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Who Was Alfred Bagnall?


Pictured: Alfred “Harry” Bagnall, Alfred Bagnall and Albert Bagnall

Alfred Bagnall founded the company in 1875 and steered the business in the right direction before handing the company over to future generations.

Alfred Bagnall was born in Penkridge, Staffordshire.  He started work at only 9 years old as a farm labourer, working long hours for little pay.  He later moved to Birmingham, where after trying his hand at a number of jobs, he found himself at the Saltley Railway Carriage and Wagon Company.  It was here that he picked up a paintbrush and started painting railway carriages.

He married Sarah in 1870, who was born in Saltley, Birmingham.  In 1873, they moved to Charlestown, near Bradford, where Alfred worked for Mr Andrew Marshall, Master Painter for fivepence per hour.

It seems that the painting trade was as seasonal then as it is now, as during the winter of 1874 work was scarce, so Alfred moved employers and started working for Master Painter, Mr David Hutton, in Briggate, Shipley.

Around this time, a firm of contractors, Messrs. Bayliss & Gripper, started to build wooden huts for their workers prior to building the Railway lattice girder bridge over the River Aire, in Charlestown.  Alfred Bagnall assisted the joiners in building the huts and was then asked to canvas and paper them.  Mr Gripper then asked Alfred Bagnall to quote to paint the newly constructed bridge.

It was on March 13th, 1875 that Alfred Bagnall with a colleague called Cornelius Lupton signed to undertake their first painting contract over a 6d stamp. This job marked the formation of the company we know today.

Alfred Bagnall understood that this project was a challenge but was known to say “Nothing Ventured, Nothing Won!”……this was indeed a great venture.

The partnership between Alfred Bagnall and Cornelius Lupton did not last long, as Mr Lupton was very untidy in his work so the partnership was dissolved in 1875.  Alfred continued with the business and invited a Mr Robert Walker Quarmby to join him in 1877.

It was shortly after this that the company recruited their first apprentice, a Mr. Walter Unwin, but no fixed date has been recorded.  (The earliest company’s records show an apprentice, Fred Spencer, winning an award in 1899 from the Yorkshire Master Painters’ Federation).

Bagnall & Quarmby (the original B&Q!) enjoyed a good working relationship, with high standards being achieved in graining, signwriting, gilding and all other decorative work.  The business was profitable and orders were placed by many of the Railway companies and Government departments of the time.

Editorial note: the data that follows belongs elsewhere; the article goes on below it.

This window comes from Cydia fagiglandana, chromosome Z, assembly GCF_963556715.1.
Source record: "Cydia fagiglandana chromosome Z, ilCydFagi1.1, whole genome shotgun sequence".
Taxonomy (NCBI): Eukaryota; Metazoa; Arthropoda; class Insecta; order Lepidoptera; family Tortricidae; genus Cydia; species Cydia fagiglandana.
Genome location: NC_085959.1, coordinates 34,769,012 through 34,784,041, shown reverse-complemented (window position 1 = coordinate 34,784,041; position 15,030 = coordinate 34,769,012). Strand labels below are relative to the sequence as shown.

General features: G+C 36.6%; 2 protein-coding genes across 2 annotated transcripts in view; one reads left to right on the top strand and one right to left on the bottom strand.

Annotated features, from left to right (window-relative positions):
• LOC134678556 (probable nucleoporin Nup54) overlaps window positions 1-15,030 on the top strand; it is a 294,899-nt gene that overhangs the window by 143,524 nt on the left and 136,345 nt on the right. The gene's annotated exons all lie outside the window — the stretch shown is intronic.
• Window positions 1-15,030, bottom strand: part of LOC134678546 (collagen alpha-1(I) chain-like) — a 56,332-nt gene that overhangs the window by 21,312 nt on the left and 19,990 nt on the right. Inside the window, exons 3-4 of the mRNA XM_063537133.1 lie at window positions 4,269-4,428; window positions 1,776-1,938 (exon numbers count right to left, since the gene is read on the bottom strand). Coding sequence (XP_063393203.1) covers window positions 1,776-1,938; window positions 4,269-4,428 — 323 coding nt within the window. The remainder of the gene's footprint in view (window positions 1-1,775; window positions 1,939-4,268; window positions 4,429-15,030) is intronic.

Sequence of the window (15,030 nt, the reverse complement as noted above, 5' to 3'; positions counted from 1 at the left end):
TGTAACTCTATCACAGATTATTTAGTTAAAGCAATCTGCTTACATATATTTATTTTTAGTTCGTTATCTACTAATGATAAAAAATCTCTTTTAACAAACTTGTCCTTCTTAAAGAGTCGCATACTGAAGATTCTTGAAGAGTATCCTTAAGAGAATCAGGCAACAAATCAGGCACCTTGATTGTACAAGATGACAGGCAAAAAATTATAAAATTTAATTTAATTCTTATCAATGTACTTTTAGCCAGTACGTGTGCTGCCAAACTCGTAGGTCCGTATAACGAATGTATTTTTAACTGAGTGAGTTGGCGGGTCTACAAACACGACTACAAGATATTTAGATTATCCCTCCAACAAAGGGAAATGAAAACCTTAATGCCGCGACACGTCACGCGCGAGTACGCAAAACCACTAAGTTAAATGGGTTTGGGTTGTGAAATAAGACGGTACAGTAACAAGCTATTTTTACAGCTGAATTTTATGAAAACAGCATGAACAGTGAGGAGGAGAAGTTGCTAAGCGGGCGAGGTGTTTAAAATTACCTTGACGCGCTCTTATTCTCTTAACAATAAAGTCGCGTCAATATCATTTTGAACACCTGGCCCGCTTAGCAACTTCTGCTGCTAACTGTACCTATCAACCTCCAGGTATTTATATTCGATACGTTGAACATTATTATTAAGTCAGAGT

Accounts of the time show:

Paperhanging                    6d per piece

1 x top whitewashing     1s/-

2 Dozen W.Brushes         £2/4/-

1 dozen paint cans           5/6

Sadly, Mr Quarmby died in 1890, and at this time, Alfred Bagnall paid Mr Quarmby’s executors for his share of the company.

Alfred Bagnall remained active in the business for nearly 40 years.  He was a hard taskmaster but remained a perfect gentleman who had the welfare of this wife and family at his heart.

The business was formed into a Limited Liability Company with a capital of £10,000 in 1911.

The company executed very extensive contracts for the War Department, Air Ministry, Office of Works, and Public Bodies, extending from Cork to Belfast, Isle of Wight to Scotland and even hospitals in France.  Notable contracts included:

  • Ford Works, Dagenham
  • Austin Motor Company, Birmingham
  • St Bartholomew’s Hospital and Nurses’ Home, London
  • Naval Training College, Ipswich
  • The Empire Stadium (Wembley), London
  • And, Handforth Dye Works, Bradford.

Alfred Bagnall retired from the business to spend more time on his farm at Grange-over-Sands.  The business was then managed by his son Alfred Bagnall, known by everyone as Harry, who said “My father left us a legacy which is our bounden duty to honour and fulfil.”

145 years later Alfred’s legacy remains strong and continues to service a wide range of companies across the UK.  And the company’s motto remains true “No job too large and none too small.”